Comments on “Going down on the phenomenon”


(+1, for the relevance to

muflax's picture

(+1, for the relevance to what I mentioned in my comment on the last post, and the gratuitous sexual metaphor)

Another sexual gratuitous metaphor

I’ve found some of my 1992 notes on “how to think real good.” From them, the following:

Sydney Brenner is one of my scientific heroes because he has been consistently productive over a very long career by repeatedly choosing the right, unpopular thing to work on.

In Science, July 17, 1992, he wrote:

Those who prefer the airy realm of theory to the grimy arena of decisive experiment aren’t necessarily doing so by choice. It’s important to distinguish between chastity and impotence.

Some philosophers’ analysis of the sexual dynamics of science is that theory, chastity, and purity (on the one hand) and practice, sex, and dirt (on the other) have in fact been linked metaphorically since at least Descartes.

Less Shock & Scientists I know

So glad to hear you wrote this in in the 1990s. Since this did not sound like your present writing style, I was a bit worried.

Questioning the metaphors and attitudes used toward science (data, theories, testing and institutions) is fascinating. Great points. I must admit, I did not your analogy. Too blunt, too taboo, too close to the Kirk Douglas thing – especially in light that Keller already seemed to do a good job and you were just trumping her is shock value.

That said, shock can wake people up or turn them off. You point is excellent – of course.

Most of the scientists I know, btw, are excited about their work and see data as wet. But my data set is small. Most the medical folks I know are more like technicians and think more black-and-white, they love protocols, they love memorizing. I wish I could have their minds and keep my attitude! :-)

gratuitous sexual metaphor

Kate Gowen's picture

Let’s hear it for friendly, cooperative sexual metaphors rather than domineering ones.

Gratuitous Metaphor About Better Science

When I was in India, it was not permitted to have kissing in movies. But “shocking” has changed for Indians (for the better or the worse), and they are catching up to Western Standards.

Yet as a child, what was considered “shocking” on TV is totally different than the TV I have to filter for my kids today. The sexual conversations at my new place of employment shock me. I have not considered myself a prude, but as a parent and a surveyor of the superficiality of common culture, I guess I have grown more prudish.

Unwanted sex metaphors (as Kate says) are horrible. I was surprised and disappointed by your revelation that Francis Bacon used a rape metaphor. I am sure I hold these figures as impeccable mythical heros in my mind and you attacked that. As you know, I think addressing myths can be valuable. And your illustration of male-mentality in science ( the tendency of males to think aggressively about objects they desire) was enlightening.

It is a valuable message. I still find much of sex on TV and Movies in the USA to be gratuitous in that to get the same feelings across and the same messages, the vehicle feeds something odd in us. Is the casualness we talk about sex just a thing of our times? Is it healthy? Is there any value to prudishness. I don’t know the answers to this, for I am as trapped by my times as many are.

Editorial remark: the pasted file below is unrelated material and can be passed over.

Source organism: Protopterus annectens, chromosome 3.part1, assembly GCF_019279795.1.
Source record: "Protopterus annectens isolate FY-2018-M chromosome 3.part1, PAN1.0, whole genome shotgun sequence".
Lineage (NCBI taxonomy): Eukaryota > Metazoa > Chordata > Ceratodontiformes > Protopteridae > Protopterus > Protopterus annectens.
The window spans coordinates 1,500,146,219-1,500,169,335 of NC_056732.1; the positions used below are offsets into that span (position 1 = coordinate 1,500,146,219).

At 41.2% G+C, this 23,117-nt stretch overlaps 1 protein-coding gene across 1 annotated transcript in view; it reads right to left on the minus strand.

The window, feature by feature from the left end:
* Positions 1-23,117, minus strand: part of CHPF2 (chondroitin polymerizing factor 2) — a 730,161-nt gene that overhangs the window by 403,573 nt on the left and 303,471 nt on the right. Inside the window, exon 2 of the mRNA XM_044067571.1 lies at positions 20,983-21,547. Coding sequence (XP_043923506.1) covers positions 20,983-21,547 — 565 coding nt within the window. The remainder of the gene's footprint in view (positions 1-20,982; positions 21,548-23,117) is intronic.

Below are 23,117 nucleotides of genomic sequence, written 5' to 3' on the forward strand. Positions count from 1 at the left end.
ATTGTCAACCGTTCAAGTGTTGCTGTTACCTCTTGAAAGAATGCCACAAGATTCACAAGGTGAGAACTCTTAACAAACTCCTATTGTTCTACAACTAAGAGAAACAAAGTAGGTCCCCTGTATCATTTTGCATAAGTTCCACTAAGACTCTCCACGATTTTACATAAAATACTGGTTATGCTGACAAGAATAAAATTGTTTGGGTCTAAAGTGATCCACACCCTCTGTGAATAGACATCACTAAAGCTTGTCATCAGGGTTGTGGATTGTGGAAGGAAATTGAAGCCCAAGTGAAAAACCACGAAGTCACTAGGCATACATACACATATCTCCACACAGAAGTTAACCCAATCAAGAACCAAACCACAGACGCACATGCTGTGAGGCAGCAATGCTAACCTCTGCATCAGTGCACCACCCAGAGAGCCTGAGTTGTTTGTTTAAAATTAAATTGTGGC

But in present American culture, only allusion to cunnilingus is allowed in even R-rated movies (and barely on TV). Thus, I would think this would vote for the sociological empirical test of a working definition of “shocking”. It will change, I think as culture changes.

But here I was questioning marketing – it is a good message, but is the shocking element the best way to sell it. I am not sure. You have heard me question such things before – and ironically, such questioning has gotten me excluded from otherwise self-imagined liberal groups.

Coastal bubble

That’s interesting!—apparently I’m still living in a Cambridge/San Francisco/Sydney/London bubble, in which (I’m pretty sure) this piece has zero shock value.

Or maybe the bubble is personal—feedback from urban coastal readers would be helpful!

It wasn’t intended to have any shock value, just quirkiness value. So the marketing question “is shock the best way to sell this” wasn’t something I considered.

Bubble Blindness

Later, I thought, I wonder if having kids is part of the prudish reflex – for certainly I have not led a prudish life!
And I think you may be right, part of my bubble is the MidWest Mindset.
And interestingly, I thought you were intentionally shocking for some sort of Tantric therapeutic effect.

What is "shocking" is

Kate Gowen's picture

What is “shocking” is choosing a DIFFERENT sexual metaphor than the default one: NOT the dominating scientist seizing Nature’s secrets by force, by entitlement, by ignoring the “side effects” of the process, with “Nature” dead matter, a mere object and instrument of the scientist’s will-to-know .

Instead, a metaphor for intimate engagement, with “the phenomena” recognized in its own “space of existence.’” Funny: Zen speaks of “becoming intimate” as realization/enlightenment. And Ikkyu wrote some pretty naked poetry about his lover, in this vein.

I agree with Sabio that media over-represents sexuality; but it does so as a matter of the normalization of porn, not celebrating intimacy. And becoming inured to porn is entirely counterproductive to intimacy, or the voyage of discovery that science can be, at best. Porn is, in fact, in complete alignment with the default science metaphor.

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